BLS: Refuse collection fatality rate down, still fifth most dangerous job
- Fatality rates for refuse and recyclable material collectors declined in 2016, though the occupation still remains the fifth most dangerous in the U.S., according to the newly released Census of Fatal Occupational Injuries Summary from the Bureau of Labor Statistics (BLS).
- A total of 31 workers in this occupation died on the job last year, with a fatality rate of 34.1 per 100,000 people. This is down from 33 fatalities, at a rate of 38.8, in 2015. Transportation incidents were cited as the primary cause.
- The broader category of "waste management and remediation services," which includes other occupations besides traditional solid waste and materials management, had 67 recorded fatalities for 2016. The vast majority occurred among private sector versus government workers. Within that overall category, five fatalities were reported at solid waste landfills and one at a material recovery facility.
Given the industry's sensitivity around safety in recent years, there had been some concern that refuse collection might actually rise in the top five. Instead, each of the top four occupations — logging, fishing, piloting and roofing — saw fatality increases for 2016. This tracks with a national fatality increase for the third consecutive year to 5,190, the highest number recorded since 2008.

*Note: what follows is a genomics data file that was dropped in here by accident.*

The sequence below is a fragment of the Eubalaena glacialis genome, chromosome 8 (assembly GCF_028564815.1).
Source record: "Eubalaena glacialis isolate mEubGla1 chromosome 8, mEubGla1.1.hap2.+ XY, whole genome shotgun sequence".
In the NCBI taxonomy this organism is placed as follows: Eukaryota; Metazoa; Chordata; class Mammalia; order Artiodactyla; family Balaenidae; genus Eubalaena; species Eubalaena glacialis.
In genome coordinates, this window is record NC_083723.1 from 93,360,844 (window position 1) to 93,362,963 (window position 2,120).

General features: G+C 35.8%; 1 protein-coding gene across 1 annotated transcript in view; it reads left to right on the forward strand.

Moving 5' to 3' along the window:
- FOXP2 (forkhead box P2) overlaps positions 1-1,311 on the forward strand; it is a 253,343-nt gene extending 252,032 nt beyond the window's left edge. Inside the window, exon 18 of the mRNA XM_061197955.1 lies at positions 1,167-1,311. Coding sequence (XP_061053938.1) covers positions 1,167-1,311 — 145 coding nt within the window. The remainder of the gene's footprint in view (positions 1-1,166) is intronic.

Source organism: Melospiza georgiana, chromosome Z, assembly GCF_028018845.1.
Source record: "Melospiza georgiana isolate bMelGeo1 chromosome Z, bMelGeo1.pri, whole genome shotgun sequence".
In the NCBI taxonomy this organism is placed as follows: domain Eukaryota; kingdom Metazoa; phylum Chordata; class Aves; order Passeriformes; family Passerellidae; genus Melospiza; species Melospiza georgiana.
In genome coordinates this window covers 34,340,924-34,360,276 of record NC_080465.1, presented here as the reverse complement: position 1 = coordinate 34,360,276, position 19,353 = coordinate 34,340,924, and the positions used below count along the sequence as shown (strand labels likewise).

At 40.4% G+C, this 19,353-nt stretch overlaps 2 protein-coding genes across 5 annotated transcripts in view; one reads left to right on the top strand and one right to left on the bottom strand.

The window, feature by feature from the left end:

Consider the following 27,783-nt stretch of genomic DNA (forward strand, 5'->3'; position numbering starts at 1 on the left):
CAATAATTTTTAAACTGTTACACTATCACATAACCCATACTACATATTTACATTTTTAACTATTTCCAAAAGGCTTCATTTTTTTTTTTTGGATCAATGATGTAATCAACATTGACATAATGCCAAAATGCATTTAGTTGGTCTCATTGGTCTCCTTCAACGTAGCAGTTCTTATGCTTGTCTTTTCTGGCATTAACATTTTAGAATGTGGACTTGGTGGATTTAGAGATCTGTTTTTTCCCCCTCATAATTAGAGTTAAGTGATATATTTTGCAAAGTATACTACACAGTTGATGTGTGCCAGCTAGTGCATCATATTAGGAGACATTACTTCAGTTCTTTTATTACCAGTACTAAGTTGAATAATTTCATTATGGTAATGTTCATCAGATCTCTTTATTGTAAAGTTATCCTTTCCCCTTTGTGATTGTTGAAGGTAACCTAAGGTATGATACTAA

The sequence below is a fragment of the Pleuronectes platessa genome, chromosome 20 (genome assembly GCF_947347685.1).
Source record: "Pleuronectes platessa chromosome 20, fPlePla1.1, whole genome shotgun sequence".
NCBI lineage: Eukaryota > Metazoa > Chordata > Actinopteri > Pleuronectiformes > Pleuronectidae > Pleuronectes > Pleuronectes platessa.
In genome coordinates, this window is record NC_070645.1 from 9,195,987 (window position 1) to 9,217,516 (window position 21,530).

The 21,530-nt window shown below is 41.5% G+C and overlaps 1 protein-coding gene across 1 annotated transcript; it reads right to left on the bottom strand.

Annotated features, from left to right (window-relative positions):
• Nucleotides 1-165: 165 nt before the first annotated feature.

Other national trends included an increase in fatalities among workers age 55 and over — the highest since data was first recorded in 1992 — and the fact that foreign-born workers comprised about one-fifth of all fatalities. Private industry workplace fatalities were also up 7% from 2015.
Across all occupations, transportation incidents were the most common, accounting for 40% of all 2016 fatalities. This was followed by "violence and other injuries by persons or animals," "falls, slips, trips," and "contact with objects and equipment." While the second category may be less relevant, all of the others can be common factors in waste industry safety incidents.
This data provides a welcome counterpoint to recently released 2016 injury data showing that injury and illness rates for landfills and MRF workers were up. Fatalities for both categories are down compared to 2015, showing no direct correlation last year. Though vigilance will still be required in both areas following multiple landfill fatalities this year and an increase in staffing at some MRFs to meet China's new contamination standards. While some executives believe this confluence of events could actually improve safety by encouraging automation, it's too early to know.
Overall a decline in 2016 injury rates and fatalities among collection workers is clearly welcome news after multiple years of industry focus on that area. A growing number of states have now passed "Slow Down to Get Around" laws, training has become more common and technology is improving to act as a safeguard. All of this points to a potentially positive direction for industry safety, but the occupation's continued place on the top five list is still a reminder that companies and local governments must continue working to change the status quo.
- Bureau of Labor Statistics Census of Fatal Occupational Injuries
Follow Cole Rosengren on Twitter